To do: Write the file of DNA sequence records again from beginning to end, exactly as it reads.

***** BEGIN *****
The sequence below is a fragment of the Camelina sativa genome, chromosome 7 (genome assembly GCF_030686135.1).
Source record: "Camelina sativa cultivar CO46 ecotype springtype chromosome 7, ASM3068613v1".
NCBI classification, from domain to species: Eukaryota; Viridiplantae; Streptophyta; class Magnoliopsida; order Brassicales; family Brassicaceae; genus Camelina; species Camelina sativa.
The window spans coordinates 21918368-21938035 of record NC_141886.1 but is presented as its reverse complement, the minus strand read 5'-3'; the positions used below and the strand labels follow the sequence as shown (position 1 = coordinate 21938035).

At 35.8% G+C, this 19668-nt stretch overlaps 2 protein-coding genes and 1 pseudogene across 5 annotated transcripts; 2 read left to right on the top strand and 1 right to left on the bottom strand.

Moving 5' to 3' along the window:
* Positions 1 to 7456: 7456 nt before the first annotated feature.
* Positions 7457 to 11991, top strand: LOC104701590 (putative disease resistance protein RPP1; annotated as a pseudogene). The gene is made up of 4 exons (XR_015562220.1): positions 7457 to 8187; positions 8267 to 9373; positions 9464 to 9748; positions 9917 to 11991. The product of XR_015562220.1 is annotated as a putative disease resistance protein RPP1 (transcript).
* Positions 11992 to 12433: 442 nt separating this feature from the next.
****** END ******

The sequence below is a fragment of the Camelina sativa genome, chromosome 7 (genome assembly GCF_030686135.1).
Source record: "Camelina sativa cultivar CO46 ecotype springtype chromosome 7, ASM3068613v1".
NCBI classification, from domain to species: Eukaryota; Viridiplantae; Streptophyta; class Magnoliopsida; order Brassicales; family Brassicaceae; genus Camelina; species Camelina sativa.
The window spans coordinates 21918368-21938035 of record NC_141886.1 but is presented as its reverse complement, the minus strand read 5'-3'; the positions used below and the strand labels follow the sequence as shown (position 1 = coordinate 21938035).

At 35.8% G+C, this 19668-nt stretch overlaps 2 protein-coding genes and 1 pseudogene across 5 annotated transcripts; 2 read left to right on the top strand and 1 right to left on the bottom strand.

Moving 5' to 3' along the window:
* Positions 1 to 7456: 7456 nt before the first annotated feature.
* Positions 7457 to 11991, top strand: LOC104701590 (putative disease resistance protein RPP1; annotated as a pseudogene). The gene is made up of 4 exons (XR_015562220.1): positions 7457 to 8187; positions 8267 to 9373; positions 9464 to 9748; positions 9917 to 11991. The product of XR_015562220.1 is annotated as a putative disease resistance protein RPP1 (transcript).
* Positions 11992 to 12433: 442 nt separating this feature from the next.